Both parties have moved pursuant to Fed. R. Civ. P. 12(c), which permits the entry of judgment as a matter of law on the basis of the pleadings alone. See Jackson v. Immediate Credit Recovery, Inc., No. CV-05-5697, 2006 WL 343180, *3 (E.D.N.Y. Nov. 28, 2006) (citing Burns Int'l Sec. Servs. v. Int'l Union, UPGWA, 47 F.3d 14, 16 (2d Cir. 1995)). Pleadings include attached exhibits and documents incorporated by reference. See id. (citation omitted). The same standard applies to Rule 12(c) motions as applies to Rule 12(b)(6) motions. See id. (quotation omitted).
Under Rule 12(b)(6), "[a] complaint must plead 'enough facts to state a claim for relief that is plausible on its face.'" Patane v. Clark, 508 F.3d 106, 111-12 (2d Cir. 2007) (quoting Bell Atlantic Corp. v. Twombly, --- U.S. ----, 127 S.Ct. 1955, 1974, 167 L.Ed. 2d 929 (2007)). The Second Circuit interprets Twombly to require "a flexible 'plausibility standard,' which obliges a pleader to amplify a claim with some factual allegations in those contexts where such amplification is needed to render the claim plausible" rather than a heightened fact-pleading requirement. Iqbal v. Hasty, 490 F.3d 143, 157-58 (2d Cir. 2007).
The court must draw inferences in favor of the non-moving party. See State of N.Y. v. Oneida Indian Nation of N.Y., No. 1:95-CV-554, 2007 WL 2287878, *3 (N.D.N.Y. Aug. 7, 2007) (citation omitted). A court should grant a motion for judgment on the pleadings "only if the movant establishes 'that no material issue of fact remains to be resolved and that it is entitled to judgment as a matter of law.'"Ogilvy Group Sweden, AB v. Tiger Telematics, Inc., No. 05 Civ. 8488, 2006 WL 547785, *2 (S.D.N.Y. Mar. 7, 2006) (quotation omitted). A court may grant a partial judgment on the pleadings. See id. (citation omitted).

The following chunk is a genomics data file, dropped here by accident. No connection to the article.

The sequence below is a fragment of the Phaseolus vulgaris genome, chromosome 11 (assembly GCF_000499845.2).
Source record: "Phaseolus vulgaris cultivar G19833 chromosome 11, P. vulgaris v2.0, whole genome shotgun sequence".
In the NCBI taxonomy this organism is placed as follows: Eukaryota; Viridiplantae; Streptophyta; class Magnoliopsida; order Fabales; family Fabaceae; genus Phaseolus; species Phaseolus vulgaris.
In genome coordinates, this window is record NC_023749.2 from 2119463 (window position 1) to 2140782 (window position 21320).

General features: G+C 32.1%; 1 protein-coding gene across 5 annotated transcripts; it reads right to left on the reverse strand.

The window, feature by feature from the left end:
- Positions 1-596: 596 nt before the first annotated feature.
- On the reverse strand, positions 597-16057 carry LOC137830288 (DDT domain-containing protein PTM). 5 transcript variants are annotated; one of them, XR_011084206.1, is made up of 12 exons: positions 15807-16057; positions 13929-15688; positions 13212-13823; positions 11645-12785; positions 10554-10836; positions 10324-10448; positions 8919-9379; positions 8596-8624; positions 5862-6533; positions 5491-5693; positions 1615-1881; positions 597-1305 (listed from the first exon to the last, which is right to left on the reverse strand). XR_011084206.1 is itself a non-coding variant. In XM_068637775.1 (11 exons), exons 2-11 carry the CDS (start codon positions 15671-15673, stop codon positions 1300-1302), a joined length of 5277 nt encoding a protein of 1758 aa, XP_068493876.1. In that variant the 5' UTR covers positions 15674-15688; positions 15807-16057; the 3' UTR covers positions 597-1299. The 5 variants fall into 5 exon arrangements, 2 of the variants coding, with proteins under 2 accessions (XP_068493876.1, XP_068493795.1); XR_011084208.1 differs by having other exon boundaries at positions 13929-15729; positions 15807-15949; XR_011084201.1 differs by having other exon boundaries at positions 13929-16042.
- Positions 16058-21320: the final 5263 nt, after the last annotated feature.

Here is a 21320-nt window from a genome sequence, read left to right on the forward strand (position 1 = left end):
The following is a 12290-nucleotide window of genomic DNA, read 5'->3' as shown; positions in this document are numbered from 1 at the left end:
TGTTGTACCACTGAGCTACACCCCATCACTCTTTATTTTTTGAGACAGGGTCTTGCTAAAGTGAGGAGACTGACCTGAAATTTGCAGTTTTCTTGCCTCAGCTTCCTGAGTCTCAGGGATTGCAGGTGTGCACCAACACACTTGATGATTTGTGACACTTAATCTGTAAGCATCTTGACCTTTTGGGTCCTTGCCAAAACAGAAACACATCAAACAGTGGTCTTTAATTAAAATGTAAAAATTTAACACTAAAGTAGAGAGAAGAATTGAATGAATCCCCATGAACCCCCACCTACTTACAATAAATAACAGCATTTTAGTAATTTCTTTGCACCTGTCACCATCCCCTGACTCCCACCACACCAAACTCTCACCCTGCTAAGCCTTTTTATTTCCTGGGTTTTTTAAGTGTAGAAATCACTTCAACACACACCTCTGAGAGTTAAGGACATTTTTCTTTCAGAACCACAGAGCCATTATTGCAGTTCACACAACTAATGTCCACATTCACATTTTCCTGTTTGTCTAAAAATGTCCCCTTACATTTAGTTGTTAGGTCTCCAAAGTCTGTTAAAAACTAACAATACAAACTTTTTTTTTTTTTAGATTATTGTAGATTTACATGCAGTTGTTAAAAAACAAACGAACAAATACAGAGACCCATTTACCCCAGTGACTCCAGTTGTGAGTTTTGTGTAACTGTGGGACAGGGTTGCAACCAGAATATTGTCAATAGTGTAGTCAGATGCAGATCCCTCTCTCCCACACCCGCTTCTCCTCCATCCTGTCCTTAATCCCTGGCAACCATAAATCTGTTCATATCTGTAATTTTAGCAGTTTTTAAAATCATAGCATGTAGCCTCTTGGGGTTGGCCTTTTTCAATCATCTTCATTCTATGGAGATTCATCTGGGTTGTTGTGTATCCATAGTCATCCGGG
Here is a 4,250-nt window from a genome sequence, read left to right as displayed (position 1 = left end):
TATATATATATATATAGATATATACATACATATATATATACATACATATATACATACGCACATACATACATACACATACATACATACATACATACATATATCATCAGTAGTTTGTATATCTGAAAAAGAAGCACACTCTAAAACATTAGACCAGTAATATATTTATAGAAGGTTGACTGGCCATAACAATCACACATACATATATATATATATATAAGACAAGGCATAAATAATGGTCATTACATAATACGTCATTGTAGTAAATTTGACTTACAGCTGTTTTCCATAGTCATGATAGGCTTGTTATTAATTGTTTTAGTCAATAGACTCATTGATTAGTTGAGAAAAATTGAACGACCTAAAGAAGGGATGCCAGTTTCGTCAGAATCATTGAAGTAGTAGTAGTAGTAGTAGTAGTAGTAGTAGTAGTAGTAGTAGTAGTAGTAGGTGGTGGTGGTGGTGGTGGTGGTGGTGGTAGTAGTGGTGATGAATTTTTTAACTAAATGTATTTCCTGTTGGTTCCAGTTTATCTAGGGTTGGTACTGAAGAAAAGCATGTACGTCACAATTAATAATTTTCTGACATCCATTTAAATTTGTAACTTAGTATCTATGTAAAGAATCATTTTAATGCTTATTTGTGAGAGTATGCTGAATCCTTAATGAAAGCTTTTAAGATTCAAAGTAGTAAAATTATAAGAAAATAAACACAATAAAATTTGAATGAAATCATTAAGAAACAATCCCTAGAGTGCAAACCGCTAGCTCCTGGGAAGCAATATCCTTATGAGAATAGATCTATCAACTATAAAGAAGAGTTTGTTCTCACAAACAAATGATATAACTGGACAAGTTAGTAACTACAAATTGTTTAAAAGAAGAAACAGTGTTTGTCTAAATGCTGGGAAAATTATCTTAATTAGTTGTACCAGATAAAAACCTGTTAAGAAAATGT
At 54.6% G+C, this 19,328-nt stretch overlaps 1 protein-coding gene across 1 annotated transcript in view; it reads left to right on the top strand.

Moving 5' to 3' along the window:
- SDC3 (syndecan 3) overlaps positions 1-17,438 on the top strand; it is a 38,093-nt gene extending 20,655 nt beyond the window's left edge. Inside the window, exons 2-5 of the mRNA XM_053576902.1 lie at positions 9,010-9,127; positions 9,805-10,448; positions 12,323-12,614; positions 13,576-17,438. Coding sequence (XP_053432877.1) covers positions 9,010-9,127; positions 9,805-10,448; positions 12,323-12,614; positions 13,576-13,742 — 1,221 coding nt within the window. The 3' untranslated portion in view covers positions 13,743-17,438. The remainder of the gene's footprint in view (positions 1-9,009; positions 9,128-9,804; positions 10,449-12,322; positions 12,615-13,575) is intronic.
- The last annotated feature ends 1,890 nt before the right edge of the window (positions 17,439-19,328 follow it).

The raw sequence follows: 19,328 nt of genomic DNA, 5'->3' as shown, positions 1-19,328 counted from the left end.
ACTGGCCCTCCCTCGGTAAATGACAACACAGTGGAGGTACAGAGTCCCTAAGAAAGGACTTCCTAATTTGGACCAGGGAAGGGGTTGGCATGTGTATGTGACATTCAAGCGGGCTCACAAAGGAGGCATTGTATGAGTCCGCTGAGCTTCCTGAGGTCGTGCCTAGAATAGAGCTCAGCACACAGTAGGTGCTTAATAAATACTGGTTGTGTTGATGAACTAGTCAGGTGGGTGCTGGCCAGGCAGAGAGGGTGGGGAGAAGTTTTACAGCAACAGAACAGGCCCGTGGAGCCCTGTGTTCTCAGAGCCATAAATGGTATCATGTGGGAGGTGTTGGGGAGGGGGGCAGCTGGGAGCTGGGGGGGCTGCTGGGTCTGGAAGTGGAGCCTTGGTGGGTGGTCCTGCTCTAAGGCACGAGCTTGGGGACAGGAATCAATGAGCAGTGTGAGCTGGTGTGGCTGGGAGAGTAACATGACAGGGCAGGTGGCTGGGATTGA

B. Plaintiff's Motion for Judgment on the Pleadings
1. Defendant RLI's Duty to Defend
Under New York law, a primary insurer has the primary duty to defend on behalf of its insured without the right to contribution from an excess insurer. See Gen. Motors Acceptance Corp. v. Nationwide Ins. Co., 4 N.Y.3d 451, 455-56 (2005) (quotations omitted). An excess insurer may participate in the defense to protect its interest, but the law does not obligate it to do so. See id. at 456-57 (noting that primary insurers' premiums are higher to reflect the contemplation of defending potential lawsuits and that "primary insurer's duty to defend is not diminished . . . simply because its policy limits are more easily exceeded in any given case"); see also Liberty Surplus Ins. Corp. v. The Segal Co., 420 F.3d 65, 69 (2d Cir. 2005) (citations omitted). Under the RLI Policy, Defendant RLI has no duty to defend unless the injury is covered by the RLI policy and not covered under the primary policy. See Complaint, Exhibit 2, RLI Policy at 5.Accordingly, Defendant RLI, if it has any duty to defend, would only have to defend if the primary insurer was not obligated to do so.